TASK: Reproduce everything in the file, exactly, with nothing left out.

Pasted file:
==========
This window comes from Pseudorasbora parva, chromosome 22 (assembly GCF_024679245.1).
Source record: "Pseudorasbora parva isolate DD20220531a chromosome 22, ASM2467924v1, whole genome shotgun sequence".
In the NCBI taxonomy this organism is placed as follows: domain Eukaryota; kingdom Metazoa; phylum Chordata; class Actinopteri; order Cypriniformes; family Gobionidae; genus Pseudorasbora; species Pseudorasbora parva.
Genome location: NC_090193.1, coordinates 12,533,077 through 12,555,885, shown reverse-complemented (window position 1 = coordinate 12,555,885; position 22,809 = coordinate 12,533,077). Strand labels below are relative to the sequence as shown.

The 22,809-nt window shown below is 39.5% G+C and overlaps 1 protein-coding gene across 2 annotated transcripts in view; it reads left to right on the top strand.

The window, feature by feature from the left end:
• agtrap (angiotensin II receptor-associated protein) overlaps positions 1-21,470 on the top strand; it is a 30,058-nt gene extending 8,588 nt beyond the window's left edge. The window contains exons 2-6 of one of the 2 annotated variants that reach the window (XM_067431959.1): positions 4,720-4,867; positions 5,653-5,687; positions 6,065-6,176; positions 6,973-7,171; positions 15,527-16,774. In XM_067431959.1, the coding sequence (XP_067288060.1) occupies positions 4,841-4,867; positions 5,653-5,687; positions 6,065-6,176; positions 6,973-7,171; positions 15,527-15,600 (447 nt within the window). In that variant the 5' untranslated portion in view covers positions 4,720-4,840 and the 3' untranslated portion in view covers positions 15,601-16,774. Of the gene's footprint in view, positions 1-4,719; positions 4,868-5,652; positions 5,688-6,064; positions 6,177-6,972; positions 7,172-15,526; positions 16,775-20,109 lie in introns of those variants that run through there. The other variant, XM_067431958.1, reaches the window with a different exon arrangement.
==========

This window comes from Pseudorasbora parva, chromosome 22 (assembly GCF_024679245.1).
Source record: "Pseudorasbora parva isolate DD20220531a chromosome 22, ASM2467924v1, whole genome shotgun sequence".
In the NCBI taxonomy this organism is placed as follows: domain Eukaryota; kingdom Metazoa; phylum Chordata; class Actinopteri; order Cypriniformes; family Gobionidae; genus Pseudorasbora; species Pseudorasbora parva.
Genome location: NC_090193.1, coordinates 12,533,077 through 12,555,885, shown reverse-complemented (window position 1 = coordinate 12,555,885; position 22,809 = coordinate 12,533,077). Strand labels below are relative to the sequence as shown.

The 22,809-nt window shown below is 39.5% G+C and overlaps 1 protein-coding gene across 2 annotated transcripts in view; it reads left to right on the top strand.

The window, feature by feature from the left end:
• agtrap (angiotensin II receptor-associated protein) overlaps positions 1-21,470 on the top strand; it is a 30,058-nt gene extending 8,588 nt beyond the window's left edge. The window contains exons 2-6 of one of the 2 annotated variants that reach the window (XM_067431959.1): positions 4,720-4,867; positions 5,653-5,687; positions 6,065-6,176; positions 6,973-7,171; positions 15,527-16,774. In XM_067431959.1, the coding sequence (XP_067288060.1) occupies positions 4,841-4,867; positions 5,653-5,687; positions 6,065-6,176; positions 6,973-7,171; positions 15,527-15,600 (447 nt within the window). In that variant the 5' untranslated portion in view covers positions 4,720-4,840 and the 3' untranslated portion in view covers positions 15,601-16,774. Of the gene's footprint in view, positions 1-4,719; positions 4,868-5,652; positions 5,688-6,064; positions 6,177-6,972; positions 7,172-15,526; positions 16,775-20,109 lie in introns of those variants that run through there. The other variant, XM_067431958.1, reaches the window with a different exon arrangement.